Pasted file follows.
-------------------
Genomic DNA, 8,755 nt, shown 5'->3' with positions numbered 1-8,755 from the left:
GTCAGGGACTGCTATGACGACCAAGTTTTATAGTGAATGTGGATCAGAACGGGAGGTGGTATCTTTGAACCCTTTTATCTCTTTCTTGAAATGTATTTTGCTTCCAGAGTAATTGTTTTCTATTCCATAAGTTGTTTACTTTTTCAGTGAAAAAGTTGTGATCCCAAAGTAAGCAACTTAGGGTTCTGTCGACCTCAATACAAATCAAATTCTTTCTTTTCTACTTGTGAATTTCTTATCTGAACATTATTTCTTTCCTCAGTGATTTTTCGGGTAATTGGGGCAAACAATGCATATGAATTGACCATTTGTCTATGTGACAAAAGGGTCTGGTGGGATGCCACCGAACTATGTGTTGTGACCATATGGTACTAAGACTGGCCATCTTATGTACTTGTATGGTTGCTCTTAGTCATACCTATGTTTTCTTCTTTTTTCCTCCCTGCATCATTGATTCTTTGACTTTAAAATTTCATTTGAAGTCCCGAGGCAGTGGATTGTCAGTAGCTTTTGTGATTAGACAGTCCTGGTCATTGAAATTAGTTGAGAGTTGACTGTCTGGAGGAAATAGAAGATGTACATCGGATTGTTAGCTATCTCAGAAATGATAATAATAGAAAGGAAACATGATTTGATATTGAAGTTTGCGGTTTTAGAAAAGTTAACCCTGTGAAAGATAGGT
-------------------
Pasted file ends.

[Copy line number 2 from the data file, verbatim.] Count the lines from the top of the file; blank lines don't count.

GTCAGGGACTGCTATGACGACCAAGTTTTATAGTGAATGTGGATCAGAACGGGAGGTGGTATCTTTGAACCCTTTTATCTCTTTCTTGAAATGTATTTTGCTTCCAGAGTAATTGTTTTCTATTCCATAAGTTGTTTACTTTTTCAGTGAAAAAGTTGTGATCCCAAAGTAAGCAACTTAGGGTTCTGTCGACCTCAATACAAATCAAATTCTTTCTTTTCTACTTGTGAATTTCTTATCTGAACATTATTTCTTTCCTCAGTGATTTTTCGGGTAATTGGGGCAAACAATGCATATGAATTGACCATTTGTCTATGTGACAAAAGGGTCTGGTGGGATGCCACCGAACTATGTGTTGTGACCATATGGTACTAAGACTGGCCATCTTATGTACTTGTATGGTTGCTCTTAGTCATACCTATGTTTTCTTCTTTTTTCCTCCCTGCATCATTGATTCTTTGACTTTAAAATTTCATTTGAAGTCCCGAGGCAGTGGATTGTCAGTAGCTTTTGTGATTAGACAGTCCTGGTCATTGAAATTAGTTGAGAGTTGACTGTCTGGAGGAAATAGAAGATGTACATCGGATTGTTAGCTATCTCAGAAATGATAATAATAGAAAGGAAACATGATTTGATATTGAAGTTTGCGGTTTTAGAAAAGTTAACCCTGTGAAAGATAGGT